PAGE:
The Fat Issue in our House

After school snacks!

After school snacks!

Over the past year I’ve made a concerted effort to eat more healthily and exercise more. I must admit its a bit up and down, but on the whole its positive and as a size 10-12 I’m below the average size for a woman in our society. The husband has also joined the gym and to be fair does go along regularly, I try to limit available treats for him at home, but losing the weight is proving more of a challenge. For us though, its also influenced by the shadow of middle age, with all of its changes, there definitely is such a thing as middle aged spread!

The battle that i’m having at the moment is with the children. I’m really aware that their diet and lifestyle is probably not as healthy as mine was. We eat different meals and have different like and dislikes to in the past. The way we live is also very different, even three year old Ned thinks nothing of going into the kitchen and helping himself to whatever he wants to eat. Its just what they do.

Clearly this poses a lot of issues, not least that i’m being eaten out of house and home. It costs a fortune to feed my growing brood and its only going to get worse. One of the major problems is the cost of fruit and vegetables. I can get through £12 in strawberries a week, thats only 6 packets and since one packet just about feeds 3 children you can rule them out as a healthy snack. I could go on; one melon would make a small after school snack for them, its a packet of apples a day in our house. Compare this to 22p for a packet of Sainsbury basic biscuits and you can see where the money goes and why you’d offer a few biscuits for snacks instead of something healthy.

This lot wont last long...

This lot wont last long…

The problem i’ve now got is that the children are getting a little chunky. Now, I’ve read all the stuff about how you need to empower children, not mention their weight and so on because you don’t want them to develop an eating disorder. However, i’m stuck, they know all about healthy eating. They love healthy food. They love food.

So, i’m conflicted I’ve been trying to subtly cut down their food. I dish out dinner more often than I let them serve themselves from bowls on the table. I fill the fridge and cupboards with as much healthy grazing as I can. I take them out on their bikes, scooter and they go to various sports clubs including swimming each week. However, they are getting plump.

I’m coming to the opinion that I need to talk to them about getting fat and how bad it is. This is in contrast to a lot of the recommended parenting advice. But what do you do? I don’t want them to get fat and then struggle to lose the weight, surely its better to deal with the issue before it happens. But then what if this leads to eating disorders? The trials of parenting! Advice appreciated…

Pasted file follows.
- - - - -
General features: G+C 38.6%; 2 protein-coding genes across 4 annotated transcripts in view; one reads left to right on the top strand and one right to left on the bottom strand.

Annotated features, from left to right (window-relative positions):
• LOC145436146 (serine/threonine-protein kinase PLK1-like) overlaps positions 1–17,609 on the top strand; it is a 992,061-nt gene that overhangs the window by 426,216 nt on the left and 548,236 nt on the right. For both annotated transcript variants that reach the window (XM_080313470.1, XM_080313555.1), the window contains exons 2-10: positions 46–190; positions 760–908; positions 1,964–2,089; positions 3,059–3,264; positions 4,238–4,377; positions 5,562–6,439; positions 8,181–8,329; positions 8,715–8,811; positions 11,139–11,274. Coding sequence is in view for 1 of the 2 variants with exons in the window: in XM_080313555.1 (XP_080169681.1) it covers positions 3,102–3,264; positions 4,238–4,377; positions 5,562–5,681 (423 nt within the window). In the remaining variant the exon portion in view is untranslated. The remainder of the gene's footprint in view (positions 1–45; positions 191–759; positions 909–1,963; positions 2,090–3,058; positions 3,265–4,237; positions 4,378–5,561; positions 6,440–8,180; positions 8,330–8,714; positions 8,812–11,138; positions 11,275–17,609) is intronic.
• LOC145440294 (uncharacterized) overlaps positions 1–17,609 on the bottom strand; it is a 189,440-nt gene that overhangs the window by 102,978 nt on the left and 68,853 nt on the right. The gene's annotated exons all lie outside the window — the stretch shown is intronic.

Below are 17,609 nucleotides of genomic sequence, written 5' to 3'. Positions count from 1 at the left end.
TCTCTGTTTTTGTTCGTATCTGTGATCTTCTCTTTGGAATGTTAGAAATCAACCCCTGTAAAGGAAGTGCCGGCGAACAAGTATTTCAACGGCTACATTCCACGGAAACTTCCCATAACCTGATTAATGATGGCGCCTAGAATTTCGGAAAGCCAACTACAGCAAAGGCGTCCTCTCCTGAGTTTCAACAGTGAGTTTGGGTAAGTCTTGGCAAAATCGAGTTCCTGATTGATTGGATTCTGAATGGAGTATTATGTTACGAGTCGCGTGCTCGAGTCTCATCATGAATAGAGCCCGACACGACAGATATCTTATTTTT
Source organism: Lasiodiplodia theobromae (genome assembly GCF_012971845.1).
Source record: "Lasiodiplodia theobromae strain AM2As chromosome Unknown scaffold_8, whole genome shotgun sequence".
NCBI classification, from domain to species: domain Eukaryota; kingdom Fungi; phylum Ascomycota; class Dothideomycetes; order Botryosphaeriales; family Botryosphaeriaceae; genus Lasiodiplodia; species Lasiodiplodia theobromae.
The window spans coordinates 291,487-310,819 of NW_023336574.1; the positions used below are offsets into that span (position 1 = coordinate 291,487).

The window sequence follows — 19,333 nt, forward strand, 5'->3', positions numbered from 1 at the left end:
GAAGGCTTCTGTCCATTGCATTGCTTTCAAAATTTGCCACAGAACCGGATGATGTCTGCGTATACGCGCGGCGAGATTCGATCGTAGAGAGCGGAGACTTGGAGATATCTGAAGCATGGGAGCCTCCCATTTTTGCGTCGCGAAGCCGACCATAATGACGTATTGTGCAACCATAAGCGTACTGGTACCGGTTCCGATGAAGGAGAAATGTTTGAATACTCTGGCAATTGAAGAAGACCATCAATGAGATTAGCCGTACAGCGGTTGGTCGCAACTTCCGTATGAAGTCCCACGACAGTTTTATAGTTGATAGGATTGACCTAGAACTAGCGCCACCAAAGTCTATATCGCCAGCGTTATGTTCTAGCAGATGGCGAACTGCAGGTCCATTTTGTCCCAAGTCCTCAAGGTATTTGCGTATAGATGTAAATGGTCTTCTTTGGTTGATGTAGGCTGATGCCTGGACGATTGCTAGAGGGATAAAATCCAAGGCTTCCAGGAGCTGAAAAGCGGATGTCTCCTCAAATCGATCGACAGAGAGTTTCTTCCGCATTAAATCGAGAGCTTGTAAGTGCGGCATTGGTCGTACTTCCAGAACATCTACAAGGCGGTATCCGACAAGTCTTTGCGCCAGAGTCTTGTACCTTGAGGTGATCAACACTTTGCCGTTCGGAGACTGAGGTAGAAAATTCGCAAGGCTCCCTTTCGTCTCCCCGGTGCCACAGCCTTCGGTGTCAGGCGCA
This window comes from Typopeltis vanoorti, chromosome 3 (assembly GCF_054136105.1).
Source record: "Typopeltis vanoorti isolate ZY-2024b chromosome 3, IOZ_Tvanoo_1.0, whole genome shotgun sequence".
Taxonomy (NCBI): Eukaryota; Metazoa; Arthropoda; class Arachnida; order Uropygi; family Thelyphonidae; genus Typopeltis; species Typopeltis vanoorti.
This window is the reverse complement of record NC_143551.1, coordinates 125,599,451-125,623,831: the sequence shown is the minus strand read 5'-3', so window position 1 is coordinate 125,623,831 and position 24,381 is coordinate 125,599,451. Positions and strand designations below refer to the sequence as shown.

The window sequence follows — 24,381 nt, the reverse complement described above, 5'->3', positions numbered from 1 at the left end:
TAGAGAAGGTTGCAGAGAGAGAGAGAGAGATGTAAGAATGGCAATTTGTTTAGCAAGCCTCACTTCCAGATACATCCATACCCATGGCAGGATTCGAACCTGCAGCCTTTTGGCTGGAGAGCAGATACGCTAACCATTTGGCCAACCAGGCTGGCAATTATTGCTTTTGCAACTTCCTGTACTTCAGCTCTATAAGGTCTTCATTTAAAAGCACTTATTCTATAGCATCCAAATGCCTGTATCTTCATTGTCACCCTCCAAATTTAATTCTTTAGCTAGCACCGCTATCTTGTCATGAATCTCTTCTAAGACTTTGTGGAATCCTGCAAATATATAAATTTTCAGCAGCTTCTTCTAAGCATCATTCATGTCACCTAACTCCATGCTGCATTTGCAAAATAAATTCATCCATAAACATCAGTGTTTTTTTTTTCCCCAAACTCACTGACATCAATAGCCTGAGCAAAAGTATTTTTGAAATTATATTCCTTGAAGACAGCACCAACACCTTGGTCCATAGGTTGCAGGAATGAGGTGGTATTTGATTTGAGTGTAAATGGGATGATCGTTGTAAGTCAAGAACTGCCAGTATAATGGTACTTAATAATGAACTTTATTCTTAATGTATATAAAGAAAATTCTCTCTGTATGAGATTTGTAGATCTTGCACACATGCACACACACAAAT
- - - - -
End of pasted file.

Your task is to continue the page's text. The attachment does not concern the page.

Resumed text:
2 Responses

  1. caril hedges 23rd April 2015 / 3:20 pm

    Can you not up the walking/exercise to compensate for the odd chunk ..and I have to say, they will probably unchunk as they get older…and grow. Seems a shame to be mentioning it! The teens I tutor are so body conscious it’s scary!

  2. Attachment Mummy 23rd April 2015 / 3:30 pm

    Interesting article, I totally know where you’re coming from. We try to provide all the fruit and veg our girls want, but it can nearly bankrupt you in a week! The much-discussed idea to tax unhealthy food and use the money to subsidise healthy might be a good idea, but it would be a very brave government to actually do it.

    I’ve just started recording our weekly food bill in an attempt to see how we can change things round and get the same amount of good stuff for less, but I think it’s going to be an uphill struggle. At least fruit picking season isn’t too far away which means healthy snacking becomes a little cheaper, and fun too.

    As for talking to your children, maybe try a discussion about which foods are best for our bodies and get them involved in menu planning? Our eldest (5) has a basic understanding of which foods we use to get the best nutrition and then the other stuff is a small extra, but without ever using the idea of fat or overweight. Luckily at the moment they all eat healthily and walk/run/play outside a lot, so we don’t have the problem, but that may change!

    It’s definitely one of those aspects of parenting which is far harder than you realise before you get there. Good luck! (Apologies for the essay!!)

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